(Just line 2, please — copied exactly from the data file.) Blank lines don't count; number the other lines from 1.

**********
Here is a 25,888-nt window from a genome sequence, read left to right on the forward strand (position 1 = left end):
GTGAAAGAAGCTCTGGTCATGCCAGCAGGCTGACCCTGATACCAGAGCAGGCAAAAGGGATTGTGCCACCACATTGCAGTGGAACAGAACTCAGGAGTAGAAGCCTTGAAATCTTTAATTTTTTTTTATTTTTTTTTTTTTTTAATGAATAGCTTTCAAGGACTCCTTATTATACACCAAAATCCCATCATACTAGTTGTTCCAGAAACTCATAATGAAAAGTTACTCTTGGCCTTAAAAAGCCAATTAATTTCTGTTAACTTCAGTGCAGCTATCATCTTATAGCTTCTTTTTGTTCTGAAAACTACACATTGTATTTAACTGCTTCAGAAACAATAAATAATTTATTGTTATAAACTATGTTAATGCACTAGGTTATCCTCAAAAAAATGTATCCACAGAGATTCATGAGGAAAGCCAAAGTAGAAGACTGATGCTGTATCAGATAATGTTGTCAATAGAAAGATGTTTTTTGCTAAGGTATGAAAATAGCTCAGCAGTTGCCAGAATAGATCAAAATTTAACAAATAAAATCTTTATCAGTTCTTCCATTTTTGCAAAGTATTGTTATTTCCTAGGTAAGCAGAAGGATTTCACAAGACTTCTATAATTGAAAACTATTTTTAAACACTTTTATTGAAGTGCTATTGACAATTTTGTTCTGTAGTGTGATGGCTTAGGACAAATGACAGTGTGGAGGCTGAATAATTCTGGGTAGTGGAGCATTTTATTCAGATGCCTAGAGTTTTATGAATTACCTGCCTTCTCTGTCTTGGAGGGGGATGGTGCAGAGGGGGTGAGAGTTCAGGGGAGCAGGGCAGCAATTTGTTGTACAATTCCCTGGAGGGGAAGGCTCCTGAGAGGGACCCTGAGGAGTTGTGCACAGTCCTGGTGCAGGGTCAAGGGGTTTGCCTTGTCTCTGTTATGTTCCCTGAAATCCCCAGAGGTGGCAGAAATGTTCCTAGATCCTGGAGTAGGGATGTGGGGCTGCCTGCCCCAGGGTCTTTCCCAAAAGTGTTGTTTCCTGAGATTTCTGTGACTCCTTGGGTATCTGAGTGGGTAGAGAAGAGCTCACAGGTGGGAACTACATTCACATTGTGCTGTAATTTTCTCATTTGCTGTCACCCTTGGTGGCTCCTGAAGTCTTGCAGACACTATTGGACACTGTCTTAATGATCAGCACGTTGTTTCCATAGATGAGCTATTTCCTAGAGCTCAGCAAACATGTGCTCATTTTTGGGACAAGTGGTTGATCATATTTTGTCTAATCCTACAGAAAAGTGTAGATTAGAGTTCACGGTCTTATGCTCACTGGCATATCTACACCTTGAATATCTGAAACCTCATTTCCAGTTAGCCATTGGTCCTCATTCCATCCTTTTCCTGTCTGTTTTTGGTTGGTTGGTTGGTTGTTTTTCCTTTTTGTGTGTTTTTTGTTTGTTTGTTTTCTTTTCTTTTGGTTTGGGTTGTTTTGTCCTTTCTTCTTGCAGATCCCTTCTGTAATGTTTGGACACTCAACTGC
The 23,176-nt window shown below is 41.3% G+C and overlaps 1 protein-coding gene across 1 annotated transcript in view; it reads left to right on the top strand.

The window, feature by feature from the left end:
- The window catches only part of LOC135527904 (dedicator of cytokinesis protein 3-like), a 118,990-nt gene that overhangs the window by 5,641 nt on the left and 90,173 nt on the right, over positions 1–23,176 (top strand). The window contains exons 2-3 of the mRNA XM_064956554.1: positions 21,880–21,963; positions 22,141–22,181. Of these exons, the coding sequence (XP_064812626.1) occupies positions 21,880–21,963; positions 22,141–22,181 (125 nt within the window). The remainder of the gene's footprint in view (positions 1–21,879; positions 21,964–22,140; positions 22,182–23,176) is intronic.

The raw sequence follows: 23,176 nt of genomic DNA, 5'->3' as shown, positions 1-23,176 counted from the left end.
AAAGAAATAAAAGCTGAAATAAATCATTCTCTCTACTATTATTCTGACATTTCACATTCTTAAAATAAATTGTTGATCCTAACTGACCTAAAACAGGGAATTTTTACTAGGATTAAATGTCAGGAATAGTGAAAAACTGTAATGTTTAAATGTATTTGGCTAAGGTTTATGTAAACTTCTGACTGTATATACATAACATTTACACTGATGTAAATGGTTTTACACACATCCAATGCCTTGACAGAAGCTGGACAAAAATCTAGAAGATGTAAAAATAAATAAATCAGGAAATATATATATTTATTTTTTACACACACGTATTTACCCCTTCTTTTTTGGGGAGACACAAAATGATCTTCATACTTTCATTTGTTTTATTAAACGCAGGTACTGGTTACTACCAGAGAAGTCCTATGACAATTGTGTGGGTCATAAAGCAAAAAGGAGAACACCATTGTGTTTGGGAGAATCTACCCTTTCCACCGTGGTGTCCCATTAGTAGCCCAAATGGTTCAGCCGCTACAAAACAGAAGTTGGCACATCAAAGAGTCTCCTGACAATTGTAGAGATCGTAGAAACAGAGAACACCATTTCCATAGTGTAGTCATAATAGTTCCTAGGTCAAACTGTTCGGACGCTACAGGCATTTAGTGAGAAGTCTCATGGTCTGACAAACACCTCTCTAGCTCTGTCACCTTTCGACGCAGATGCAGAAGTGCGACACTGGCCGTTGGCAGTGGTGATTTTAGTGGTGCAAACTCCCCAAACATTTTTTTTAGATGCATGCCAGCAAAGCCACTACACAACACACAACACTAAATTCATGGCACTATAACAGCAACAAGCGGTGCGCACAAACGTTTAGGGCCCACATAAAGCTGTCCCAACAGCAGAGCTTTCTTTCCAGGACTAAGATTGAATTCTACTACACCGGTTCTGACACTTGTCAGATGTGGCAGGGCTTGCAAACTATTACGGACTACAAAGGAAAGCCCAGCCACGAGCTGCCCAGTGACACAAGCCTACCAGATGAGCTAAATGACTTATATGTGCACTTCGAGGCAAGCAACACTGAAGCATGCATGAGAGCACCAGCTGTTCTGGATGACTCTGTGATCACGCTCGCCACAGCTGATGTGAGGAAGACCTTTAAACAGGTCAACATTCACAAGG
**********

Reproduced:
GTGAAAGAAGCTCTGGTCATGCCAGCAGGCTGACCCTGATACCAGAGCAGGCAAAAGGGATTGTGCCACCACATTGCAGTGGAACAGAACTCAGGAGTAGAAGCCTTGAAATCTTTAATTTTTTTTTATTTTTTTTTTTTTTTAATGAATAGCTTTCAAGGACTCCTTATTATACACCAAAATCCCATCATACTAGTTGTTCCAGAAACTCATAATGAAAAGTTACTCTTGGCCTTAAAAAGCCAATTAATTTCTGTTAACTTCAGTGCAGCTATCATCTTATAGCTTCTTTTTGTTCTGAAAACTACACATTGTATTTAACTGCTTCAGAAACAATAAATAATTTATTGTTATAAACTATGTTAATGCACTAGGTTATCCTCAAAAAAATGTATCCACAGAGATTCATGAGGAAAGCCAAAGTAGAAGACTGATGCTGTATCAGATAATGTTGTCAATAGAAAGATGTTTTTTGCTAAGGTATGAAAATAGCTCAGCAGTTGCCAGAATAGATCAAAATTTAACAAATAAAATCTTTATCAGTTCTTCCATTTTTGCAAAGTATTGTTATTTCCTAGGTAAGCAGAAGGATTTCACAAGACTTCTATAATTGAAAACTATTTTTAAACACTTTTATTGAAGTGCTATTGACAATTTTGTTCTGTAGTGTGATGGCTTAGGACAAATGACAGTGTGGAGGCTGAATAATTCTGGGTAGTGGAGCATTTTATTCAGATGCCTAGAGTTTTATGAATTACCTGCCTTCTCTGTCTTGGAGGGGGATGGTGCAGAGGGGGTGAGAGTTCAGGGGAGCAGGGCAGCAATTTGTTGTACAATTCCCTGGAGGGGAAGGCTCCTGAGAGGGACCCTGAGGAGTTGTGCACAGTCCTGGTGCAGGGTCAAGGGGTTTGCCTTGTCTCTGTTATGTTCCCTGAAATCCCCAGAGGTGGCAGAAATGTTCCTAGATCCTGGAGTAGGGATGTGGGGCTGCCTGCCCCAGGGTCTTTCCCAAAAGTGTTGTTTCCTGAGATTTCTGTGACTCCTTGGGTATCTGAGTGGGTAGAGAAGAGCTCACAGGTGGGAACTACATTCACATTGTGCTGTAATTTTCTCATTTGCTGTCACCCTTGGTGGCTCCTGAAGTCTTGCAGACACTATTGGACACTGTCTTAATGATCAGCACGTTGTTTCCATAGATGAGCTATTTCCTAGAGCTCAGCAAACATGTGCTCATTTTTGGGACAAGTGGTTGATCATATTTTGTCTAATCCTACAGAAAAGTGTAGATTAGAGTTCACGGTCTTATGCTCACTGGCATATCTACACCTTGAATATCTGAAACCTCATTTCCAGTTAGCCATTGGTCCTCATTCCATCCTTTTCCTGTCTGTTTTTGGTTGGTTGGTTGGTTGTTTTTCCTTTTTGTGTGTTTTTTGTTTGTTTGTTTTCTTTTCTTTTGGTTTGGGTTGTTTTGTCCTTTCTTCTTGCAGATCCCTTCTGTAATGTTTGGACACTCAACTGC